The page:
Although originally scheduled to remain in Bosnia for only one year, the NATO-led peace-keeping mission is still there almost three years after the DPA came into force. Moreover, it has little prospect of withdrawing in the near future lest the country slide back into war. Despite a prolonged period without fighting and five separate internationally-supervised elections, the peace process is far from self-sustaining. It is no exaggeration to state that to date domestic political institutions have failed to function; that every issue has been viewed in "zero-sum" terms; and that almost all "breakthroughs" have required disproportionate, indeed often ridiculous, amounts of time and effort on the part of the international community. In practice, the political impasse has created a position in which, on the one hand, most public offices have to be filled simultaneously by three Bosnians (a Serb, Croat and Bosniac); and, on the other hand, these Bosnians do less and less work of any substance because they cannot reach accord. Meanwhile, refugee return to areas controlled by the armed forces of a different ethnic group is disappointing. Fewer than 52,000 so-called minority returns have been registered in total since the DPA came into force, of which only some 2,000 have been to Republika Srpska. Although 28 out of 57 public indictees have been removed to The Hague, the key war crimes suspects, Radovan Karadzic and Ratko Mladic, as well as 22 other Bosnian Serbs, three Yugoslav citizens, and two Bosnian Croats, remain at liberty. The annual cost of this holding operation is some $9 billion. The peace process began in earnest in July 1997 with the first snatch operation against a key indicted war criminal by British NATO troops. As the cycle of impunity which had hitherto characterised the wars of Yugoslav disintegration, was broken, the political climate in Bosnia changed overnight. Moreover, in order to speed implementation of the DPA, the powers of the High Representative were augmented in December 1997 so that he now has the authority to dismiss any officials, elected or otherwise, who oppose the peace process and impose solutions in intractable disputes. With his new authority, the High Representative has pushed through a series of key measures aimed at bringing communities together. These include a common vehicle licence plate, which has made it possible for Bosnians to travel throughout the country with a reasonable degree of security (knowing that their ethnic identity is not on public display), a new Bosnian flag and passport. He has also dismissed obstructionist officials. And increasingly he is appointing special envoys to supervise DPA implementation in strategic parts of the country. The OHR has also begun the systematic restructuring of the Bosnian media, wresting control of the principal television stations from the ruling parties, placing international supervisors in the stations, and imposing a new regulatory framework. As a result, Bosnia closely resembles a protectorate in which ever increasing numbers of foreigners are imposing decisions by decree, thus allowing Bosnian politicians to wash their hands of responsibility for the reconstruction of their own country. Given the nature of the Bosnian war and the entrenched and opposed positions of the various factions, international involvement was always intended to be a fundamental part of the DPA with overall co-ordination entrusted to the High Representative, under the authority of the UN Security Council. The OSCE has a four-pronged mandate in Bosnia. It monitors the human rights situation; it promotes civil society and democratic government; it supervises elections; and it oversees arms reduction. A UN International Police Task Force (IPTF), made up of 2,500 unarmed foreign police officers, assists, advises, monitors and observes the work of local police. Foreign influence is equally crucial in a host of ostensibly domestic institutions. For example, a foreign Human Rights Ombudsperson was appointed by the OSCE for the first five years of DPA implementation, the Governor of the Central Bank is a foreigner appointed by the International Monetary fund (IMF) for the first six years; and three out of nine members of the Constitutional Court and three out of nine members of the Commission for Real Property Claims are foreigners appointed by the President of the European Court of Human Rights for five-year terms. This massive presence is made palatable by a five-year $5.1 billion reconstruction plan, designed and guided by the World Bank. Though critical to the peace process, the scale of the international presence is in some ways counter-productive to Bosnia's long-term future. On the one hand, domestic institutions and politicians have to a large extent given up responsibility for governing their own country. On the other, the massive international stake has led key players to declare the peace process a success, irrespective of how it is actually evolving, since failure would reflect badly on those states-persons, organisations and countries responsible for the agreement. This has been especially evident in the case of elections, all of which have been declared democratic advances, irrespective of reality. In Bosnia's most recent September 1998 elections, for example, the international strategy of favouring certain candidates and parties, in particular the then President of Republika Srpska, Biljana Plavsic, was clearly dealt a massive blow by an electorate which refused to reject nationalism. Democratic elections are all too often simplistically presented in the West as a panacea. It is as if any violence-free vote will produce leaders who are freely chosen even where those leaders control the media, the police, and most voters' jobs and benefits. Here, it is worth bearing in mind that both Bosnia and the rest of the former Yugoslavia had already held democratic elections when they fell apart in war. Indeed, the disintegration both of the former Yugoslavia and of Bosnia can, in part at least, be attributed to the nature of the democracy which emerged. In Bosnia, for example, in the 1990 elections, the voting corresponded to a poor ethnic census. Bosniacs voted for the Bosniac party, Serbs for the Serb party and Croats for the Croat party. Moreover, although the three ethnically-based parties were ostensibly in coalition, they rapidly fell out with each other after the poll. As politicians exclusively represented the narrow interests of their own ethnic group and not the entire electorate, Bosnian society polarised and politics degenerated into a "zero-sum" affair. Given Bosnia's unfortunate experience of democracy to date, observers must inevitably wonder how it may be made to work more successfully, or whether it can work at all. Indeed, a cursory examination might suggest that Bosnians rejected both ethnic reconciliation and the international community's peace-building efforts in the most recent election. But this is not the case. The results are simply the latest manifestation of a political system which panders to extremists and does not afford Bosnians the luxury of forsaking nationalism. Electors fear living under the ethnic rule of another community and therefore vote for the most robust defence of their own interests, thus sustaining a vicious cycle of fear and insecurity. Though it is possible to contain the Bosnian conflict almost indefinitely with a sufficient NATO presence, this requires policing and is extremely costly. Moreover, international leaders who have troops deployed in Bosnia are acutely aware of the political risks they are running domestically, should any of their soldiers be killed. In addition to containing the conflict, therefore, they are hoping to find an exit strategy. ICG proposes a fundamental redesign of Bosnia's political and, in particular, electoral system in such a way as to offer incentives to encourage moderate, multi-ethnic behaviour.9 Only after such reform has taken place, will there be any prospect of a self-sustaining peace process which may, in time, enable peace-keepers to withdraw confident that the country will not slide back into war.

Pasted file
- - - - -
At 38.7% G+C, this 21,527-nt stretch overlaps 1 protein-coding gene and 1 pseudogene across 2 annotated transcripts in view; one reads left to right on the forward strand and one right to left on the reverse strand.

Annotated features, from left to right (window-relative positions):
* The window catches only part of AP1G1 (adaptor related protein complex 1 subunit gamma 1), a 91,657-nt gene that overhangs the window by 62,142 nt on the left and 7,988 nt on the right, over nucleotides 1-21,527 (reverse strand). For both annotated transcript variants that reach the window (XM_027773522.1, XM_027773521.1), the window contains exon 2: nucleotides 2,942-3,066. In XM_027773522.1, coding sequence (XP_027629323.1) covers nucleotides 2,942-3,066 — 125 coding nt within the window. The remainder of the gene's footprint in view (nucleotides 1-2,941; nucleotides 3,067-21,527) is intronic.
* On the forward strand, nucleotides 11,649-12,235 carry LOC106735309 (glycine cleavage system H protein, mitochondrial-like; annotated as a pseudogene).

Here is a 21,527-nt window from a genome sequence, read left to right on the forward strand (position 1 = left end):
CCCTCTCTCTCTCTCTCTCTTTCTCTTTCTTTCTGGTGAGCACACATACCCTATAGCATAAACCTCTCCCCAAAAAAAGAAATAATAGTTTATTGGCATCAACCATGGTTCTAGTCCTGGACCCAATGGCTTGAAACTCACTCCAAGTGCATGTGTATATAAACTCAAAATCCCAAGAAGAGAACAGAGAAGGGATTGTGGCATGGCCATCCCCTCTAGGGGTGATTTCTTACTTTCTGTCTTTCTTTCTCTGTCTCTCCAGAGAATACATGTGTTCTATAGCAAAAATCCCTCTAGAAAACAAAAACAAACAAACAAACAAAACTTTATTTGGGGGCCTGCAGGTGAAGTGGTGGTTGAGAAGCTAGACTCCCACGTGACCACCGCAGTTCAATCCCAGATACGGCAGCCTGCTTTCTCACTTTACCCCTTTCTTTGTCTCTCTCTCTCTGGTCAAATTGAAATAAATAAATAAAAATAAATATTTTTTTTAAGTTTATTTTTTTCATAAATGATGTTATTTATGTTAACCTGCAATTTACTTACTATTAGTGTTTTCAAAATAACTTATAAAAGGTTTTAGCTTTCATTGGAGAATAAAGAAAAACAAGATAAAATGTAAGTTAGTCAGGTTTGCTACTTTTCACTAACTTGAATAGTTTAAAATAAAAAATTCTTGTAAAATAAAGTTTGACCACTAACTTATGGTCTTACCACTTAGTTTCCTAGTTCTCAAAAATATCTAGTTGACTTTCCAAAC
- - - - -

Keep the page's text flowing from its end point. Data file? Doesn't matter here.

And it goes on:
Croatia: Impending Change10